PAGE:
The chart above shows that business has largely lost interest in using its profits to expand and modernize the US capital stock. Each point on the chart represents a five year average of investment in private, nonresidential fixed assets net of depreciation. The points are constructed using a trailing five year average to remove short term fluctuations and allow a clearer look at the longer term trend.
The chart comes from a Businessweek article and here is what the authors have to say about the trend:
The public is in a foul mood this campaign season, in part because living standards have stagnated. The median household income in January was slightly lower, adjusted for inflation, than it was in January 2000, according to Sentier Research. Pay is lagging partly because companies have been underinvesting in the tools that workers need to be more productive. Those tools, which range from machines to software to land and buildings, are collectively known as capital.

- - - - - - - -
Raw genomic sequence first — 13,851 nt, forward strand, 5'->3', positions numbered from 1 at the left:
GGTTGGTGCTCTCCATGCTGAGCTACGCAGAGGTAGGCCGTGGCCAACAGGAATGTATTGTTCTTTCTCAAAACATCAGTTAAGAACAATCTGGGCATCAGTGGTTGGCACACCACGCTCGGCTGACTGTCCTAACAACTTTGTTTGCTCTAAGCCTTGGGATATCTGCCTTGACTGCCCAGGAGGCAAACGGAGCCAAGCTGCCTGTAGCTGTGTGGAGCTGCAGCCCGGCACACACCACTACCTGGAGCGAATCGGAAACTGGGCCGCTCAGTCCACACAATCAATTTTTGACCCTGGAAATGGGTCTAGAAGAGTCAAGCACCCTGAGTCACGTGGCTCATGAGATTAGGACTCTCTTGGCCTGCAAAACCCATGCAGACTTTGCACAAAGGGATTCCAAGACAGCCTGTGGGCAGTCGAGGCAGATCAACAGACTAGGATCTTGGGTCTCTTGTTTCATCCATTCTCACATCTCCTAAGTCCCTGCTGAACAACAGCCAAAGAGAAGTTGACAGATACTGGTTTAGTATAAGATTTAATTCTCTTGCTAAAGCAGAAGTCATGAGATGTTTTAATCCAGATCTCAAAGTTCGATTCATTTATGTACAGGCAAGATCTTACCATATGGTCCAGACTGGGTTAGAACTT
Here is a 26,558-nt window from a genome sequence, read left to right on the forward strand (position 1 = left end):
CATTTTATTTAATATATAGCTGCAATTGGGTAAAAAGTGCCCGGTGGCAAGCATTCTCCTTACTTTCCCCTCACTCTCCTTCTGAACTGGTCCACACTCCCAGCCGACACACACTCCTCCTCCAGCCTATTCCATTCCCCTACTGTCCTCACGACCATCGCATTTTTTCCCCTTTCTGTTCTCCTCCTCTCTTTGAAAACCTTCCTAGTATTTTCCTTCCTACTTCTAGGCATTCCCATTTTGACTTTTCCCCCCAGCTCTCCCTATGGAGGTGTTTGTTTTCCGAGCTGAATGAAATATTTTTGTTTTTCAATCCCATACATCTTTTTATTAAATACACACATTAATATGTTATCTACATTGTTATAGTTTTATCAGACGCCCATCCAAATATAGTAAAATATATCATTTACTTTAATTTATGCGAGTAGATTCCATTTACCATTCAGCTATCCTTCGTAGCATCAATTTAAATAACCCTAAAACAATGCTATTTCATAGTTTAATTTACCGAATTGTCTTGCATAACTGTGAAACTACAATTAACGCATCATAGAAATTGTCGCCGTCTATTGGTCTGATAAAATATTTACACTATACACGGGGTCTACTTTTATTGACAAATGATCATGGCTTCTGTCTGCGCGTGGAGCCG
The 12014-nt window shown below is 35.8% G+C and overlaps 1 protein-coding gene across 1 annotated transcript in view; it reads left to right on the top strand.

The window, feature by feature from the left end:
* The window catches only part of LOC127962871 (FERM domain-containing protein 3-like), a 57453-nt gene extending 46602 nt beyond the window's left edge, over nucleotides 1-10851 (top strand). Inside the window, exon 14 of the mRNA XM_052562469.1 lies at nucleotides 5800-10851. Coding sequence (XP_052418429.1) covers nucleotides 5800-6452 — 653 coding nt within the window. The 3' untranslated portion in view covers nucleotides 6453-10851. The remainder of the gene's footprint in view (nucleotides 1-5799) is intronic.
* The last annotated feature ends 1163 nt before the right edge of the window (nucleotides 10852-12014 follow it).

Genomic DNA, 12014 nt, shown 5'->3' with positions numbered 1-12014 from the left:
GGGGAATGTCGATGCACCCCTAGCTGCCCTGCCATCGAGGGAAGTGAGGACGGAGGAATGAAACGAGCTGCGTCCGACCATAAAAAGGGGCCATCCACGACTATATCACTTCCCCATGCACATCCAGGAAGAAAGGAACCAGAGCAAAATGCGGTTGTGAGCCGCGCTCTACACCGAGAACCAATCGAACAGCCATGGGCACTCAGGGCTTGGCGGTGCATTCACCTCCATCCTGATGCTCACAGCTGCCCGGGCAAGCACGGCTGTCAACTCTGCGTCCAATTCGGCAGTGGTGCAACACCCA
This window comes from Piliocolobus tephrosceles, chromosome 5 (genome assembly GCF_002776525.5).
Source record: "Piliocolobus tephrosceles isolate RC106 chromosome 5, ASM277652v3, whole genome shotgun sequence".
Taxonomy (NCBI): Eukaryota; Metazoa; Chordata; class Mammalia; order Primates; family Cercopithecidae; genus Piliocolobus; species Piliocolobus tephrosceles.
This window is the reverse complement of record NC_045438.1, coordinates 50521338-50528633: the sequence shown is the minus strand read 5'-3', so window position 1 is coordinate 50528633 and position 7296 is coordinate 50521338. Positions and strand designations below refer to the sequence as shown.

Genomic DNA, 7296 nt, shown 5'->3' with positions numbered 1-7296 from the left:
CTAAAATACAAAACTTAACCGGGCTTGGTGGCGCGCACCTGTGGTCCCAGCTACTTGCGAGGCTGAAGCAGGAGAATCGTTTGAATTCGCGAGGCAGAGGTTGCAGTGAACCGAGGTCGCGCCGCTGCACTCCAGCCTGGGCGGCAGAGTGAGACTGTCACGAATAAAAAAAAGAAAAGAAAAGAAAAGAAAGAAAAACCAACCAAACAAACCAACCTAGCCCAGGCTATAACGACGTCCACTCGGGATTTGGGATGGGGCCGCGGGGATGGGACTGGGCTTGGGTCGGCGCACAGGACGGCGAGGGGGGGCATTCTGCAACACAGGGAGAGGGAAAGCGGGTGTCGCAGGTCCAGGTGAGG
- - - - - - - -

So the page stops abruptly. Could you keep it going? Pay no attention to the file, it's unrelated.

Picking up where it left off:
The chart . . . shows that companies are adding to the national stock of capital at an historically slow pace. In a separate calculation, the U.S. Bureau of Labor Statistics says that what it calls “capital intensity”—the ratio of capital used to hours worked—was so weak that it actually subtracted from workers’ productivity from 2010 through 2014.
Investment normally falls during periods of recession. What the chart above shows is that we can no longer assume that business investment will rebound during a period of economic expansion. And this expansion has been marked by exceptionally low interest rates which should have encouraged investment.
Business apparently sees few privately profitable investment opportunities and owners are content to channel profits into higher managerial salaries, stock repurchases and dividend payouts. So much for market logic which continues to demonstrate little concern with our need for investment to combat climate change, rebuild our cities and infrastructure, strengthen our education and health care systems, and the like.